Nanowire sensors for continuous monitoring of protein markers
Doctors often evaluate the levels of certain blood proteins to detect organ malfunctions and other problems in seriously ill or injured patients. Specialists of the newly created Vista Therapeutics company, based in Santa Fe (New Mexico), hope to improve the effectiveness of treatment of such patients with the help of sensitive devices for continuous monitoring of blood biomarkers. Instead of daily blood sampling for analysis, the nanosensors developed by the company will allow for a long time continuously (or every 5-10 minutes) to read changes in the concentrations of marker proteins.
According to Spencer Farr, executive director of Vista Therapeutics, the first practical application of the new technology will be the observation of patients whose condition may change dramatically, primarily those in the intensive care unit due to a heart attack or traumatic injuries as a result of a car accident.
To create new detectors, the company licensed nanowire sensor technologies developed by Harvard University chemist Charles Lieber. Silicon nanowire – a semiconductor with a thickness of no more than 2 nm – provides extreme sensitivity even when analyzing unprepared samples, such as whole blood. Even if only one protein molecule binds to one of the antibodies attached to the nanowire, the electrical conductivity of the nanowire changes. Hundreds of nanowires designed to detect different molecules in a single sample can be placed on small inexpensive chips.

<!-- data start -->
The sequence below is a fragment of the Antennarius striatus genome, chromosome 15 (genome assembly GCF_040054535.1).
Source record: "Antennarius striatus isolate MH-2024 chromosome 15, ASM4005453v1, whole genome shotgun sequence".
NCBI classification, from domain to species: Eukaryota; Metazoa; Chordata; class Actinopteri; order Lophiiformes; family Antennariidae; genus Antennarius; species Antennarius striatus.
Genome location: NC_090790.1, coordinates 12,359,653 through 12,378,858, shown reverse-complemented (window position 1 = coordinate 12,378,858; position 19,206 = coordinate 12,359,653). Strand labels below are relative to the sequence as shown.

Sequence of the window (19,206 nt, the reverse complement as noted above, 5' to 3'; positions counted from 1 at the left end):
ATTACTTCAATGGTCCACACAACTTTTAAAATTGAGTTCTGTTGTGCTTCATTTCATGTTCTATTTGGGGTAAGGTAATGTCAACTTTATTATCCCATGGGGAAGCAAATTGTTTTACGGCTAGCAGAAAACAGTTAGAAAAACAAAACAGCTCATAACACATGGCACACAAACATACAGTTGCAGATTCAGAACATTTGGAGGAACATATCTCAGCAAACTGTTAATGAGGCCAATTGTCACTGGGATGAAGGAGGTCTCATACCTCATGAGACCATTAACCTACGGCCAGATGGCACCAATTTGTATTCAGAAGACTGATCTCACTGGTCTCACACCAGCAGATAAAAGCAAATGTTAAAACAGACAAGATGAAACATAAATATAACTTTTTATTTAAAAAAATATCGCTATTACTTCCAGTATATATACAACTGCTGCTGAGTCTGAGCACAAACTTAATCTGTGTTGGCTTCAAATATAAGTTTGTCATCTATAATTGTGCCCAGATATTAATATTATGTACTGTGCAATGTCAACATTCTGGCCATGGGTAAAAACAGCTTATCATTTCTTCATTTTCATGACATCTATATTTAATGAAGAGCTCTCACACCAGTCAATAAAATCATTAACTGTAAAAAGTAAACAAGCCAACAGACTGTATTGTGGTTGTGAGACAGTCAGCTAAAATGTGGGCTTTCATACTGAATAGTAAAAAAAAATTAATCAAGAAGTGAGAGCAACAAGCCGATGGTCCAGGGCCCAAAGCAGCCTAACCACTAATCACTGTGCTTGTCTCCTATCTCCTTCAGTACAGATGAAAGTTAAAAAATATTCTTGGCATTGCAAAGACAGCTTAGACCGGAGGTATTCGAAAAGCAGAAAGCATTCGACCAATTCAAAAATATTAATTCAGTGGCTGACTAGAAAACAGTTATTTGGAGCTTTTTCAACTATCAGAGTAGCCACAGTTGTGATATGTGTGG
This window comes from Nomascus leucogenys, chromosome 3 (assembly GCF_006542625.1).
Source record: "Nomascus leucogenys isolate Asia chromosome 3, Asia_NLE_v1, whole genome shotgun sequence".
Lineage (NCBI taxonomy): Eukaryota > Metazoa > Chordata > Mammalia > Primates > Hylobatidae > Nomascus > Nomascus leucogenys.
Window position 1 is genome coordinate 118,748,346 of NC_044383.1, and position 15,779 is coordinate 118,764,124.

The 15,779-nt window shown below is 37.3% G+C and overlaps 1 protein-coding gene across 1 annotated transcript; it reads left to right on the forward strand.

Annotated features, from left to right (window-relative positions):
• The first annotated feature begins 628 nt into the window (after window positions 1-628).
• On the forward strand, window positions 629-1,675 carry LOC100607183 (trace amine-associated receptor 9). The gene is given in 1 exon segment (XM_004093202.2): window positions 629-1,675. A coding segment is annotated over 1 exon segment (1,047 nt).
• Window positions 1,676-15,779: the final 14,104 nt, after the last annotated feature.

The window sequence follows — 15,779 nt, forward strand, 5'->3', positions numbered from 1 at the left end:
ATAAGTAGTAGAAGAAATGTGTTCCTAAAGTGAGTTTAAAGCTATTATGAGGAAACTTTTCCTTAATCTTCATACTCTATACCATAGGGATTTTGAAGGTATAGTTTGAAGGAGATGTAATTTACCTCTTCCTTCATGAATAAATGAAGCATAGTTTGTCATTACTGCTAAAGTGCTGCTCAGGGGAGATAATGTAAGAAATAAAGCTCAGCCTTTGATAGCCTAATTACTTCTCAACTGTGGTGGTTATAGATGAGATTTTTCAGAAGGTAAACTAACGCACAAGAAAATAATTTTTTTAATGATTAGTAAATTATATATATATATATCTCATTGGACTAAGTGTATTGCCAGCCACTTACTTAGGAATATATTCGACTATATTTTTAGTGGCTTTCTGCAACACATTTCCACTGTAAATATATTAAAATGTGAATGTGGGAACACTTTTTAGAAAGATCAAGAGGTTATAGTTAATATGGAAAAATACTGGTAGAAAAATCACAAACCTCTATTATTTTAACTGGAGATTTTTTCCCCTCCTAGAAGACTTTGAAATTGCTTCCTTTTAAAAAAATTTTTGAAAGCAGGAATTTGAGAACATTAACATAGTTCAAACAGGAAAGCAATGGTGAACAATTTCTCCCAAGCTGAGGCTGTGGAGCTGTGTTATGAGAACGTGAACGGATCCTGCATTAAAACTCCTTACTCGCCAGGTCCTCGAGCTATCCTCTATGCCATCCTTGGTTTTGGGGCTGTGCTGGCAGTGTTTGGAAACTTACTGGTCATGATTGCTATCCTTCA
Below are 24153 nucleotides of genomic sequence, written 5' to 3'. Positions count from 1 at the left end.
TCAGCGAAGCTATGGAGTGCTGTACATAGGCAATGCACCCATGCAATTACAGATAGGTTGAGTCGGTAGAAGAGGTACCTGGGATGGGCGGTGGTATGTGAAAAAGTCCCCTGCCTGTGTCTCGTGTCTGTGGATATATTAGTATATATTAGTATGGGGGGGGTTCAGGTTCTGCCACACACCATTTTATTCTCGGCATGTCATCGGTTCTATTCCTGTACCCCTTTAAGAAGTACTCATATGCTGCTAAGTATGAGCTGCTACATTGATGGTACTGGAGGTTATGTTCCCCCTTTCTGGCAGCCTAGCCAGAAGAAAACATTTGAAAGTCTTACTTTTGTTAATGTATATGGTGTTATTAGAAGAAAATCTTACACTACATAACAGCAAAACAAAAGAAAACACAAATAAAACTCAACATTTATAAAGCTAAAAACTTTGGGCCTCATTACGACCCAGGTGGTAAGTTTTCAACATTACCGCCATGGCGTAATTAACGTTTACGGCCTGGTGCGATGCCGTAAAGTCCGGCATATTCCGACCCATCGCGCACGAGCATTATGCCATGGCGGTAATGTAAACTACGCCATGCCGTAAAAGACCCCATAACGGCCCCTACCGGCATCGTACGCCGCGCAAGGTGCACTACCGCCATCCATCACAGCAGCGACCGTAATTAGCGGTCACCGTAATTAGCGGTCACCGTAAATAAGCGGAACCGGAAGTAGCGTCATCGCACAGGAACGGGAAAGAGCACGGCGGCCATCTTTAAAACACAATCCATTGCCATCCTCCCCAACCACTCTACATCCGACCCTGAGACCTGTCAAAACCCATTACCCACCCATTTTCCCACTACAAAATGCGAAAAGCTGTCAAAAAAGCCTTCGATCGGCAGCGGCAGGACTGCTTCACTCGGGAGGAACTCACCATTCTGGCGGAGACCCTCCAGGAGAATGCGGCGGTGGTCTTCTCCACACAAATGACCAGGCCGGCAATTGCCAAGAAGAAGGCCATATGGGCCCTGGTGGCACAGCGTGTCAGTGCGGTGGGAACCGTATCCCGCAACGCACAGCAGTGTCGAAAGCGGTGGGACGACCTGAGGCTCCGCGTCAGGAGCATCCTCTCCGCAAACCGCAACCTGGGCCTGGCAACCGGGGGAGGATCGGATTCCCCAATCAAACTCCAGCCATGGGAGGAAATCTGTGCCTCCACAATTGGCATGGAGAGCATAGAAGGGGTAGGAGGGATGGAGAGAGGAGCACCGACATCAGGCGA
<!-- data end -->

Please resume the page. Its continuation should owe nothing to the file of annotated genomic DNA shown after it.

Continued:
The changes occurring during monitoring can be observed continuously as the molecules bind and cleave, which makes it possible to register even the most insignificant trends without the need for multiple blood sampling.
The method of enzyme immunoassay (ELISA) traditionally used to detect proteins is quite sensitive, but it takes at least an hour and a half to carry it out. The authors note that ELISA is an indispensable tool for single measurements of protein levels, but is inconvenient for tracking changes that occur over hours, not days or weeks.
The high sensitivity of nanowire detectors opens up the possibility of using new biomarkers. The levels of some traditionally analyzed markers, such as prostate-specific antigen (for detecting prostate cancer) and C-reactive protein (a sign of heart failure and many other pathological processes), change over days and weeks, so their monitoring is also possible with the help of ELISA. The new sensors will allow doctors to observe changes in the levels of other proteins that occur in a much shorter time and are not recorded by modern methods.
The first models of nanosensors will be designed for use in combination with intravenous catheters, and later specialists hope to develop implantable chips for patients with chronic diseases such as diabetes. In addition, they believe that, due to the low cost and high sensitivity, nanowire chips can also be used to make tests for detecting malignant tumors for home use.